DOOM ENDOOM Data Editor - version 1.2 May 1994
TED [/?] [data_file]
/? : Very brief help
data_file : Name of a file to load at startup
TED is a full screen editor that allows editing of the ENDOOM data.
At the moment, TED does not allow direct editing of the IWAD or a
PWAD, although this may be added in the future (if I can figure out
from the DEU source how the WAD is organised :).
THE EDITOR'S COMMANDS:
Once TED is run from the command line, an about box should appear.
Pressing any key will dismiss it and place you in the main editing
screen. This is where all the editing of the ENDOOM data takes
Unless you loaded a file from the command line, the screen will
appear totally blank, except for the mouse cursor in the top left
corner of the screen.
Most of the commands available in TED are provided by hot keys.
These keys are:
ALT+H, F1 - Help
ALT+S, F2 - Save the screen to disk
ALT+L, F3 - Load a screen from disk
ALT+X - Exit TED (no save is performed, so be sure to save
the file you are working on)
ALT+C - Clear the screen
CTRL+C - Change the current drawing colour
CTRL+K - Change characters to blinking
CTRL+B - Switch to box drawing mode
CTRL+L - Switch to line drawing mode (not yet implemented)
CTRL+T - Switch to text drawing mode
ESC - Cancel drawing (only while drawing)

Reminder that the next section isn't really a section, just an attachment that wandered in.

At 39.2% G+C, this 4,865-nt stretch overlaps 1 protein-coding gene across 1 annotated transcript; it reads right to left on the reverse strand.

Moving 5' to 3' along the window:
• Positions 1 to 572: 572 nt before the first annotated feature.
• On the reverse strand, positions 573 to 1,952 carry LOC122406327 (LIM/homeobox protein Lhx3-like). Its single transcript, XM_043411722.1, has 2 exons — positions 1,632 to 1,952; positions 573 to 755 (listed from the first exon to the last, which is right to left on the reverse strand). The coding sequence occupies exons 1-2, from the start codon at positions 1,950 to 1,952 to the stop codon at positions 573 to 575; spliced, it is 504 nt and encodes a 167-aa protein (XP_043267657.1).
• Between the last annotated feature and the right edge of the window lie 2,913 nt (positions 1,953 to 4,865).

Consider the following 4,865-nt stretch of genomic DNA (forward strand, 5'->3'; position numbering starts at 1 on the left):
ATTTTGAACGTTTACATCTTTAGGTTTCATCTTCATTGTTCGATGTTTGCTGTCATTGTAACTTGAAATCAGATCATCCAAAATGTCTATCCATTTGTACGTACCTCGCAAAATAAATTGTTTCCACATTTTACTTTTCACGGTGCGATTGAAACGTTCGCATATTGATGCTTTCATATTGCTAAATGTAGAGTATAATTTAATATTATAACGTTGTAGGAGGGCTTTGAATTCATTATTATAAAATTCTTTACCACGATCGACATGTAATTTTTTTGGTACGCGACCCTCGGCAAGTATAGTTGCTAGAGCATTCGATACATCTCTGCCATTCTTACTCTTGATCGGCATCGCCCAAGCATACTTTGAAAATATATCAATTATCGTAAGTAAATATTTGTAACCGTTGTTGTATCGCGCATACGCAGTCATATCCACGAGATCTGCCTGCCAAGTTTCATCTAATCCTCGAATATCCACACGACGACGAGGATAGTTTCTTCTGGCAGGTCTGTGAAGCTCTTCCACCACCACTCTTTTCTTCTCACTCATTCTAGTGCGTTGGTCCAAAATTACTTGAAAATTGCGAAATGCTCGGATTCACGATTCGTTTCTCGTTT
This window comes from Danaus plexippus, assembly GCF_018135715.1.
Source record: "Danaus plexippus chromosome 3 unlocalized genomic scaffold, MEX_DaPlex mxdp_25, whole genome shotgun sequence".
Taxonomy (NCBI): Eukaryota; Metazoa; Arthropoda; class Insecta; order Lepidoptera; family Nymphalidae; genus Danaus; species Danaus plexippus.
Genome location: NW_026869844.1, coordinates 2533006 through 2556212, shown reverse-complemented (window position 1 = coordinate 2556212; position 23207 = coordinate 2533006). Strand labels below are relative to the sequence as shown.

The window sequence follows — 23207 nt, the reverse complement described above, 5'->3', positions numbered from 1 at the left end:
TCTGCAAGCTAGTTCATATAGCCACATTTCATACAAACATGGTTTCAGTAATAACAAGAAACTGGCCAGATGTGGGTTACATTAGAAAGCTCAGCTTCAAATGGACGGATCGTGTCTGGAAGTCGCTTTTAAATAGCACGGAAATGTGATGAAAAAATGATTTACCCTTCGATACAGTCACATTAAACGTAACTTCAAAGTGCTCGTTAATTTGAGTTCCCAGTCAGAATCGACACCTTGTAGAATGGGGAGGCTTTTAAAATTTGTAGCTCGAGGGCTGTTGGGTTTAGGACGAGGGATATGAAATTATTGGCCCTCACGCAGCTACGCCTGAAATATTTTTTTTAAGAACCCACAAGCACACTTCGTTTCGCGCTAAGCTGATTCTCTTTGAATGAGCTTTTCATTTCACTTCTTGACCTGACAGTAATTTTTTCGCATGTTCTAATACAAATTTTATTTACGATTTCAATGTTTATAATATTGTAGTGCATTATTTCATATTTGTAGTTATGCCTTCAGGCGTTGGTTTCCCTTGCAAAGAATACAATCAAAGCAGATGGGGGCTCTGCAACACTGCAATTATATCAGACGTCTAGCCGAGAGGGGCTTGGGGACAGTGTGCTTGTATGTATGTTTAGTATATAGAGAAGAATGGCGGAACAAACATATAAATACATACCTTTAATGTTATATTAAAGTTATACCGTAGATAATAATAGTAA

EDITING AN IMAGE:
TED has three basic editing modes - box drawing mode, text drawing
mode, and line drawing mode (not yet implemented).
In box drawing mode, clicking and dragging the mouse will create a
box of the current colour. Pressing ESC while the mouse button is
depressed will cancel the box.
In text drawing mode, clicking will move the text cursor to the
position where the mouse button was clicked. Typing in characters
will display those characters on the screen (surprise, surprise),
using the current colour.
Note that it is possible to switch to line drawing mode, but it is
not implemented, so you can't do anything with it (except switch back
to the other modes).
SAVING AND LOADING IMAGES:
Once you have finished your masterpiece, you can save it to disk
using the save file command (ALT+S, F2). A dialog box will appear,
allowing you to enter the name of the file you wish to save into.
Hitting the ENTER key will save into the file listed in the textbox,
while hitting ESC will dismiss the dialog box without saving the
file at all.
NOTE: If the file you save into already exists, its previous contents
will be lost - you have been warned!! :)
Similarly, to load a previously saved file from disk, the load file
command (ALT+L, F3) can be used. The dialog box works in exactly
the same way as the save file dialog box.
Note that at this stage there is very minimal error checking for
the file routines. If a file can't be saved or loaded, an error
dialog box will appear, but it doesn't attempt to identify the
INSERTING THE DATA INTO A WAD:
To insert your masterpiece into a WAD, you must already have saved
it using the save command described above. In addition, you will
need a WAD tool that allows you to insert raw data into the ENDOOM
directory entry in a WAD file. I use DEU 5.2 for all my editing,
and it also handles insertion, so I use that.
The following example illustrates how the insertion is done
using DEU 5.1+:
(Other WAD tools are probably pretty similar.)